You can download the Personal Money Story worksheet in Excel, type the age of that memory in the top left corner, followed by a short description of the memory. Then, in the far-right column, rate the experience on a scale from -10 (worst possible) to 10 (best possible). As you complete the exercise, you’ll see a line graph populate in the bottom half of the spreadsheet demonstrating the volatility—or lack thereof—that has marked your experiences with money.
Pro Tip: This exercise is extremely valuable for a single individual, but it verges on vital for anyone in a marriage or partnership. This is because financial disagreements are the number one source of marital discontent and the top reason listed for the more than 50% of marriages that end in divorce. I recommend doing the exercise individually, and then sharing your money story with your loved ones (spouses, partners, and yes, teenage or older kids, too). It helps us see the reductive and sometimes demonizing view that may form—“You’re a miser!” “No, you’re a spendthrift!”—and more as we are: the collection of experiences we’ve had throughout life.
3. Identify the Money Scripts working in your life.
Having reflected on your Personal Money Story, what are the “Money Scripts” that have arisen from it? Money scripts, as described by Dr. Brad Klontz, are the unconscious beliefs about money that we learn in childhood that are generational partial-truths that tend to drive all of our financial behaviors, even unbeknownst to us!
The four primary categories of Money Scripts (with accompanying examples) are:
- Money Avoidance – “Rich people are greedy.”
- Money Worship – “The key to all my problems is more money.”
- Money Status – “My self-worth is tied to my net worth.”
- Money Vigilance – “I’ve got to save for the future.”
As you can probably imagine, of these categories, the first three have a tendency to lead to bad financial decisions and poor outcomes (pun intended). To learn more—and even take a Money Script Assessment—watch this five-minute video from Dr. Klontz.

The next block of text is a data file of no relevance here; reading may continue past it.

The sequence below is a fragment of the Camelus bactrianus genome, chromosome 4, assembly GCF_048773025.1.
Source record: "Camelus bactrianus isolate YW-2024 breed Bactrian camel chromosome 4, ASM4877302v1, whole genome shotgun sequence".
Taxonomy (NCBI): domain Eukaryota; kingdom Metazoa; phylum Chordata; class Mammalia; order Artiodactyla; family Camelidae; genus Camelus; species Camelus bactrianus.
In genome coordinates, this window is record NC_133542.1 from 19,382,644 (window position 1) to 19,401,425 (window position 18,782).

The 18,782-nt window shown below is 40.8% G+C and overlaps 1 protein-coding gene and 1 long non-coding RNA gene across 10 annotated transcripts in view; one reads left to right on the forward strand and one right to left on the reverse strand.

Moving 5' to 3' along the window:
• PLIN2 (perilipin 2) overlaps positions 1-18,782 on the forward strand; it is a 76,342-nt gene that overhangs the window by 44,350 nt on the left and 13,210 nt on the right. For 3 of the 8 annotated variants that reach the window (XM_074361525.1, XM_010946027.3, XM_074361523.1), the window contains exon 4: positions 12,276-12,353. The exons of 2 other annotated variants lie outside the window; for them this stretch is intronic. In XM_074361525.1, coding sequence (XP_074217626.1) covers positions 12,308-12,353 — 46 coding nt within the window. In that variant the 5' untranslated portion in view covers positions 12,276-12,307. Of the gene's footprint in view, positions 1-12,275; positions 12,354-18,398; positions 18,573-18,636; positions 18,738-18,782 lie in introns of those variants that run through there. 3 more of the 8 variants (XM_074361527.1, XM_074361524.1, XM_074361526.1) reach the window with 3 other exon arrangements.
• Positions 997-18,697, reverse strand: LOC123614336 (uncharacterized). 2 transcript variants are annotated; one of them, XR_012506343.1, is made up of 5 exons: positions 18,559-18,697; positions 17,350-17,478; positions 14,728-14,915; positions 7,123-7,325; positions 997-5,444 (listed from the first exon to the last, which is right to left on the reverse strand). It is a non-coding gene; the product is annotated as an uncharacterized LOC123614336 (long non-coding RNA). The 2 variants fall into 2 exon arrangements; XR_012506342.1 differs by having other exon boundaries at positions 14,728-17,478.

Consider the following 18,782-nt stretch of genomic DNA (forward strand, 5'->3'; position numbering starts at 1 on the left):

4. Engage an outside sounding board.
The final step in this process is to take a bold and vulnerable leap beyond your own self-analysis to invite someone else’s insight. Because personal finance is more personal than finance, we have inherent blind spots and scripts that we’re unwilling or incapable of seeing. That’s why, despite the fact that I’ve logged over 20 years in the business and education of financial planning, I still have my own financial planner.
Of course, the challenge then becomes who you choose as a financial planner—because a lot of people go by some similar title while engaging more in the business of sales than advice. In short, I recommend you only work with someone who is educated, credentialed (the CFP®/Certified Financial Planner™ mark is the minimum standard), experienced (10-15 or more years), and most importantly, someone who commits to only ever acting in your best interest as a full-time fiduciary.
Isn’t it nice to know that there’s a perfectly good explanation for your less-than-optimal financial decisions? And now you can do something about it.
This commentary originally appeared January 10 on Forbes.com.